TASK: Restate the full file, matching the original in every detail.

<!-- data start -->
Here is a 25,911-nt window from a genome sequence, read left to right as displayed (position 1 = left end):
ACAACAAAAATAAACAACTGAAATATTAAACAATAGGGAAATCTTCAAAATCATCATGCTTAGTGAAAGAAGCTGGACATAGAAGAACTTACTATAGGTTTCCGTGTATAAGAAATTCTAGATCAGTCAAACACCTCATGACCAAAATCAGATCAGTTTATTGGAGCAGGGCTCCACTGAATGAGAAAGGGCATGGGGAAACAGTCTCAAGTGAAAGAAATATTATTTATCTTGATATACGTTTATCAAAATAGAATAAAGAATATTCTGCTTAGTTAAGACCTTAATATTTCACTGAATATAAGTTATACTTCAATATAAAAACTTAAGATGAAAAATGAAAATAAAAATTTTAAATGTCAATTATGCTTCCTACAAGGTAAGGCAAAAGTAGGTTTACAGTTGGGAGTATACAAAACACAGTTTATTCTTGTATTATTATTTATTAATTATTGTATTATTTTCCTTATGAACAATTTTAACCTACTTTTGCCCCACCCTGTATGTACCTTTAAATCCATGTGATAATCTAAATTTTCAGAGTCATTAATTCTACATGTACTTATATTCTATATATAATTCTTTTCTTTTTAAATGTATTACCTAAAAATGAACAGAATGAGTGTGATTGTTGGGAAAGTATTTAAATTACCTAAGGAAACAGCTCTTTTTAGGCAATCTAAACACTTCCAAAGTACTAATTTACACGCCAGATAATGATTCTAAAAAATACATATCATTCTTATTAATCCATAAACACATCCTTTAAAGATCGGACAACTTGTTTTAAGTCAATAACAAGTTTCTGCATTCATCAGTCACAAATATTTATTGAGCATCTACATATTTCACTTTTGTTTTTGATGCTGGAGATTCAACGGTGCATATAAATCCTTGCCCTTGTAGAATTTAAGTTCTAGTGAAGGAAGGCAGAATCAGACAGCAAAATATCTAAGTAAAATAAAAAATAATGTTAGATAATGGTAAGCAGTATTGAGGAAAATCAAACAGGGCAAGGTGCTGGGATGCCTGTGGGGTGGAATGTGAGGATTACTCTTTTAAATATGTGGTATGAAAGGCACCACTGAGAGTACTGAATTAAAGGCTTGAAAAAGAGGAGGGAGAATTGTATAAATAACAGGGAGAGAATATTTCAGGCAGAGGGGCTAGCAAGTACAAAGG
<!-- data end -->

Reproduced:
Here is a 25,911-nt window from a genome sequence, read left to right as displayed (position 1 = left end):
ACAACAAAAATAAACAACTGAAATATTAAACAATAGGGAAATCTTCAAAATCATCATGCTTAGTGAAAGAAGCTGGACATAGAAGAACTTACTATAGGTTTCCGTGTATAAGAAATTCTAGATCAGTCAAACACCTCATGACCAAAATCAGATCAGTTTATTGGAGCAGGGCTCCACTGAATGAGAAAGGGCATGGGGAAACAGTCTCAAGTGAAAGAAATATTATTTATCTTGATATACGTTTATCAAAATAGAATAAAGAATATTCTGCTTAGTTAAGACCTTAATATTTCACTGAATATAAGTTATACTTCAATATAAAAACTTAAGATGAAAAATGAAAATAAAAATTTTAAATGTCAATTATGCTTCCTACAAGGTAAGGCAAAAGTAGGTTTACAGTTGGGAGTATACAAAACACAGTTTATTCTTGTATTATTATTTATTAATTATTGTATTATTTTCCTTATGAACAATTTTAACCTACTTTTGCCCCACCCTGTATGTACCTTTAAATCCATGTGATAATCTAAATTTTCAGAGTCATTAATTCTACATGTACTTATATTCTATATATAATTCTTTTCTTTTTAAATGTATTACCTAAAAATGAACAGAATGAGTGTGATTGTTGGGAAAGTATTTAAATTACCTAAGGAAACAGCTCTTTTTAGGCAATCTAAACACTTCCAAAGTACTAATTTACACGCCAGATAATGATTCTAAAAAATACATATCATTCTTATTAATCCATAAACACATCCTTTAAAGATCGGACAACTTGTTTTAAGTCAATAACAAGTTTCTGCATTCATCAGTCACAAATATTTATTGAGCATCTACATATTTCACTTTTGTTTTTGATGCTGGAGATTCAACGGTGCATATAAATCCTTGCCCTTGTAGAATTTAAGTTCTAGTGAAGGAAGGCAGAATCAGACAGCAAAATATCTAAGTAAAATAAAAAATAATGTTAGATAATGGTAAGCAGTATTGAGGAAAATCAAACAGGGCAAGGTGCTGGGATGCCTGTGGGGTGGAATGTGAGGATTACTCTTTTAAATATGTGGTATGAAAGGCACCACTGAGAGTACTGAATTAAAGGCTTGAAAAAGAGGAGGGAGAATTGTATAAATAACAGGGAGAGAATATTTCAGGCAGAGGGGCTAGCAAGTACAAAGG